I believe it is important to be productive to be your best as a writer. However, I believe that each of us has to define what we mean by having a productive writing life. In other words, there are no two writing lives that are the same. We are each in different seasons of our writing life, and with these seasons come different definitions of success and productivity.
So, reflect on where you are in your writing career and where you would like to get to in the next few months or a year. I feel that is what my goals are as a leader in this mentoring group. I don’t claim to have all the answers. But each of you knows quite a bit about your own writing career. It is just important for you to become aware of it. And that is what this month will encourage you to do.
So, get ready to be empowered by your own journey of productivity!
Learn What Productivity Means to You
This month, you will learn what productivity means to you. It is unique to each of us. So, please never compare how much you produce with what someone else does. That is a waste of energy, time, and self-confidence.
Instead, focus on discovering your rhythms of productivity. I will show you how to do so this month.
Following are some questions you can consider as a way to start articulating your personal productivity values and standards. I recommend that you write something down now, even if you’re not sure of the answer, and answer these questions as things unfold over time.
This can be a useful record of how you are growing and what you are learning about yourself and your life. At the end of the month, I will prepare a PDF for you so that you could print out all the questions I ask during these four weeks for your perusal later on.
Here are the questions with no further ado. Just a caveat before we begin. Please don’t get overwhelmed by the number of questions. As I say, just answer them now briefly and plan to revisit these questions as time goes on.
Productivity Defined (by you)
• How to I define a productive writing life?
– What does a productive writing life look and feel like?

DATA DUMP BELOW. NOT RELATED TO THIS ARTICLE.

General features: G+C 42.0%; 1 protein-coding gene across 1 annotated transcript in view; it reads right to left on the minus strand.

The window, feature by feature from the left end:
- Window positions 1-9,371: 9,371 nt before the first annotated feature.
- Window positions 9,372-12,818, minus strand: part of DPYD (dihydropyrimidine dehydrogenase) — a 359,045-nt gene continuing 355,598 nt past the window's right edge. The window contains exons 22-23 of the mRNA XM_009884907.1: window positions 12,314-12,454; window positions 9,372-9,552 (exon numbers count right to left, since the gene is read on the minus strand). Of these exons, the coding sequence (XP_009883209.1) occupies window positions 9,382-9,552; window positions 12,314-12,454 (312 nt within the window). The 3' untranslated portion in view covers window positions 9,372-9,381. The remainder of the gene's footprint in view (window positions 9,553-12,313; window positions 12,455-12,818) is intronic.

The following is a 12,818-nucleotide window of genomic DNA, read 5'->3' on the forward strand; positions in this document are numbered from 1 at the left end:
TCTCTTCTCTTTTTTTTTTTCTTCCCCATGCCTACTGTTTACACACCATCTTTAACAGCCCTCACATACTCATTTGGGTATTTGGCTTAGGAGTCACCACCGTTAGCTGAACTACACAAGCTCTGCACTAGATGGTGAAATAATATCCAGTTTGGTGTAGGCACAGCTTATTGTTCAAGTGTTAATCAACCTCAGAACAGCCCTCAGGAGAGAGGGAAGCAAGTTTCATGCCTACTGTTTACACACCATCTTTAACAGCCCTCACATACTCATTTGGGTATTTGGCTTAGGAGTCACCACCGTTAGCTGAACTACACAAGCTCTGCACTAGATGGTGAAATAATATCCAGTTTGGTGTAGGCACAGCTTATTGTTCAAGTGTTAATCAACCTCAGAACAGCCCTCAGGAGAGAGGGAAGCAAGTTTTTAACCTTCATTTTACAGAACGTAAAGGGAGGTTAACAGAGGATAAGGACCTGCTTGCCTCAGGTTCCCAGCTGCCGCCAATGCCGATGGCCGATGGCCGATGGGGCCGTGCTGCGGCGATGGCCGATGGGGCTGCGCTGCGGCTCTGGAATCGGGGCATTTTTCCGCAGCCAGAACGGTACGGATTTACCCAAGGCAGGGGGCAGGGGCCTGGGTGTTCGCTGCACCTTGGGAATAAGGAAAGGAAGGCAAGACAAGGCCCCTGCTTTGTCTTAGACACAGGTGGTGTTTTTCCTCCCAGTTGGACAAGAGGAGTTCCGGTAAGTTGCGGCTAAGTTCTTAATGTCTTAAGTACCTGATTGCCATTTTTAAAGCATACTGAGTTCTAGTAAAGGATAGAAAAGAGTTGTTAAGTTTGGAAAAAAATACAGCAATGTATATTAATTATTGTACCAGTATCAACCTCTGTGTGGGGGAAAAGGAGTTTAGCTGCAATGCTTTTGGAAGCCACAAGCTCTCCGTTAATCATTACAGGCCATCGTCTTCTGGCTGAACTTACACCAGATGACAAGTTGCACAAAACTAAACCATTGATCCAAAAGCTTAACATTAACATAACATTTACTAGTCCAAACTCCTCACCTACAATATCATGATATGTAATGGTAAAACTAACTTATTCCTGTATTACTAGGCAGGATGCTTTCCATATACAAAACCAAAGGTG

– What does it accomplish?
– What are its office hours?
– What are its writing rhythms?
– What else in addition to writing happens in that life?
– What is the work/life balance?
• What writers and authors do I admire?
• What can I learn from their unique or distinctive approaches to productivity?
• What have I read, observed, gleaned over the years about how a productive writing life gets established and nurtured?
How am I productive today?
• What am I accomplishing that I value?
• What skills and strategies am I using to do so?
• What technologies and tools are serving me best?
• What attitudes and habits align with my goals and values?
• Who in my community today is contributing to my 0productivity—through friendship, collaboration, mentorship, writing dates, or something else?
How do I intent to be more productive moving forward?
• What do I want to accomplish in my writing life—both the big-picture long-term, and the specifics of the immediate future?
• What skills and strategies are likely to help me accomplish this?
• What technologies and tools do I intend to lean and use, and how do I expect them to help me?
• What habits or beliefs can I choose or improve to achieve greater productivity?
• Is there additional knowledge or expertise that could help me become more productive?
• What do I know (or who do I want to know), such as friends, colleague or teachers who might help me become more productive?
So, take out your writer’s journal and do some soul-searching by answering these questions!
Irene S. Roth